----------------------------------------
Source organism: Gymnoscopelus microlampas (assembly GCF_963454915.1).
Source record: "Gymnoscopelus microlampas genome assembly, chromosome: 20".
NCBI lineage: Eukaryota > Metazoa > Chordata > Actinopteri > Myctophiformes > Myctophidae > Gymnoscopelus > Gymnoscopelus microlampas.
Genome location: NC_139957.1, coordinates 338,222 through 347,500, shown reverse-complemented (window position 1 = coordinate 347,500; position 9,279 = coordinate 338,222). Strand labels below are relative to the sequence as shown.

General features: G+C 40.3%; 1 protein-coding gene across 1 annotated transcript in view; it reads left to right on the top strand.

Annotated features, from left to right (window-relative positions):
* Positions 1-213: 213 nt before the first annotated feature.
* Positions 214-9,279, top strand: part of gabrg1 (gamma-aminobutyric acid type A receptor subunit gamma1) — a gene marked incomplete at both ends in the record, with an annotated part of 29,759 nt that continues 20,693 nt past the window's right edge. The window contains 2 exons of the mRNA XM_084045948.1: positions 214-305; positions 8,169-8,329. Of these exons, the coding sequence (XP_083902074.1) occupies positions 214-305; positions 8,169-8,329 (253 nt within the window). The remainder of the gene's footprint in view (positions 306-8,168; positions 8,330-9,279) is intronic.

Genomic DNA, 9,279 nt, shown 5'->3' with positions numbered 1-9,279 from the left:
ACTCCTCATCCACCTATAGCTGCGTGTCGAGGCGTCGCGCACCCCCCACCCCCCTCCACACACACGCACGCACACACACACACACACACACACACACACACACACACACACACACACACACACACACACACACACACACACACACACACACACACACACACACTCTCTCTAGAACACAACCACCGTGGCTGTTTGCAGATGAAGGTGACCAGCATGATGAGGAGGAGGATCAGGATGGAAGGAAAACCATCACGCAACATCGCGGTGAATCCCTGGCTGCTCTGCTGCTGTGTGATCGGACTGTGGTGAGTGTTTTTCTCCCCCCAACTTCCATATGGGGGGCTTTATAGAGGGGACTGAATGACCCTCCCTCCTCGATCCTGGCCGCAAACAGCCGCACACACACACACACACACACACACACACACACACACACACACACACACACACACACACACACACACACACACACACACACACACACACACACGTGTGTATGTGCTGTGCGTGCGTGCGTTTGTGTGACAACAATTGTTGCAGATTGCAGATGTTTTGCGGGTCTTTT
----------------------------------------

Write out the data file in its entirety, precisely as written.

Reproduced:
Source organism: Gymnoscopelus microlampas (assembly GCF_963454915.1).
Source record: "Gymnoscopelus microlampas genome assembly, chromosome: 20".
NCBI lineage: Eukaryota > Metazoa > Chordata > Actinopteri > Myctophiformes > Myctophidae > Gymnoscopelus > Gymnoscopelus microlampas.
Genome location: NC_139957.1, coordinates 338,222 through 347,500, shown reverse-complemented (window position 1 = coordinate 347,500; position 9,279 = coordinate 338,222). Strand labels below are relative to the sequence as shown.

General features: G+C 40.3%; 1 protein-coding gene across 1 annotated transcript in view; it reads left to right on the top strand.

Annotated features, from left to right (window-relative positions):
* Positions 1-213: 213 nt before the first annotated feature.
* Positions 214-9,279, top strand: part of gabrg1 (gamma-aminobutyric acid type A receptor subunit gamma1) — a gene marked incomplete at both ends in the record, with an annotated part of 29,759 nt that continues 20,693 nt past the window's right edge. The window contains 2 exons of the mRNA XM_084045948.1: positions 214-305; positions 8,169-8,329. Of these exons, the coding sequence (XP_083902074.1) occupies positions 214-305; positions 8,169-8,329 (253 nt within the window). The remainder of the gene's footprint in view (positions 306-8,168; positions 8,330-9,279) is intronic.

Genomic DNA, 9,279 nt, shown 5'->3' with positions numbered 1-9,279 from the left:
ACTCCTCATCCACCTATAGCTGCGTGTCGAGGCGTCGCGCACCCCCCACCCCCCTCCACACACACGCACGCACACACACACACACACACACACACACACACACACACACACACACACACACACACACACACACACACACACACACACACACACACACACACACTCTCTCTAGAACACAACCACCGTGGCTGTTTGCAGATGAAGGTGACCAGCATGATGAGGAGGAGGATCAGGATGGAAGGAAAACCATCACGCAACATCGCGGTGAATCCCTGGCTGCTCTGCTGCTGTGTGATCGGACTGTGGTGAGTGTTTTTCTCCCCCCAACTTCCATATGGGGGGCTTTATAGAGGGGACTGAATGACCCTCCCTCCTCGATCCTGGCCGCAAACAGCCGCACACACACACACACACACACACACACACACACACACACACACACACACACACACACACACACACACACACACACACACACACACACACACACGTGTGTATGTGCTGTGCGTGCGTGCGTTTGTGTGACAACAATTGTTGCAGATTGCAGATGTTTTGCGGGTCTTTT